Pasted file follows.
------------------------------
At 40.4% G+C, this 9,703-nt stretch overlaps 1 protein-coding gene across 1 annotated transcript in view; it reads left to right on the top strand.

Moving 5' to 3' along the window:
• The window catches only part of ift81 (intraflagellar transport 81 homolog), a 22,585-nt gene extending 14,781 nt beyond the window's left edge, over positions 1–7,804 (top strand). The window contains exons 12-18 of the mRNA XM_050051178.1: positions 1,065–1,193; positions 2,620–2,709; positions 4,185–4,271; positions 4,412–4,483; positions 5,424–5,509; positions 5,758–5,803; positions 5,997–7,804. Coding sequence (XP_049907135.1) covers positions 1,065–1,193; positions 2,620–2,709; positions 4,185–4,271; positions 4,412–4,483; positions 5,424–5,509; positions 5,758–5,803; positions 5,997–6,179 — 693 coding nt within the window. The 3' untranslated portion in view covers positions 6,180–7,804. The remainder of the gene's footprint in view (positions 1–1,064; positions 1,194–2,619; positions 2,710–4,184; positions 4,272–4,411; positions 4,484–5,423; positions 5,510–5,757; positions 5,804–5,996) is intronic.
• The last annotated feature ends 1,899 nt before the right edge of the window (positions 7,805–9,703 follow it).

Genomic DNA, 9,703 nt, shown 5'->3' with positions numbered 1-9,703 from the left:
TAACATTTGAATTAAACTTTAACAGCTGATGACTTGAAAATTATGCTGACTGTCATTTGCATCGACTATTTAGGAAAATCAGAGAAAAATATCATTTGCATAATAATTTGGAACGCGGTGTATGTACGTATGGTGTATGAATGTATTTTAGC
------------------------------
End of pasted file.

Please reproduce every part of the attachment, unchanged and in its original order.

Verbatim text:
At 40.4% G+C, this 9,703-nt stretch overlaps 1 protein-coding gene across 1 annotated transcript in view; it reads left to right on the top strand.

Moving 5' to 3' along the window:
• The window catches only part of ift81 (intraflagellar transport 81 homolog), a 22,585-nt gene extending 14,781 nt beyond the window's left edge, over positions 1–7,804 (top strand). The window contains exons 12-18 of the mRNA XM_050051178.1: positions 1,065–1,193; positions 2,620–2,709; positions 4,185–4,271; positions 4,412–4,483; positions 5,424–5,509; positions 5,758–5,803; positions 5,997–7,804. Coding sequence (XP_049907135.1) covers positions 1,065–1,193; positions 2,620–2,709; positions 4,185–4,271; positions 4,412–4,483; positions 5,424–5,509; positions 5,758–5,803; positions 5,997–6,179 — 693 coding nt within the window. The 3' untranslated portion in view covers positions 6,180–7,804. The remainder of the gene's footprint in view (positions 1–1,064; positions 1,194–2,619; positions 2,710–4,184; positions 4,272–4,411; positions 4,484–5,423; positions 5,510–5,757; positions 5,804–5,996) is intronic.
• The last annotated feature ends 1,899 nt before the right edge of the window (positions 7,805–9,703 follow it).

Genomic DNA, 9,703 nt, shown 5'->3' with positions numbered 1-9,703 from the left:
TAACATTTGAATTAAACTTTAACAGCTGATGACTTGAAAATTATGCTGACTGTCATTTGCATCGACTATTTAGGAAAATCAGAGAAAAATATCATTTGCATAATAATTTGGAACGCGGTGTATGTACGTATGGTGTATGAATGTATTTTAGC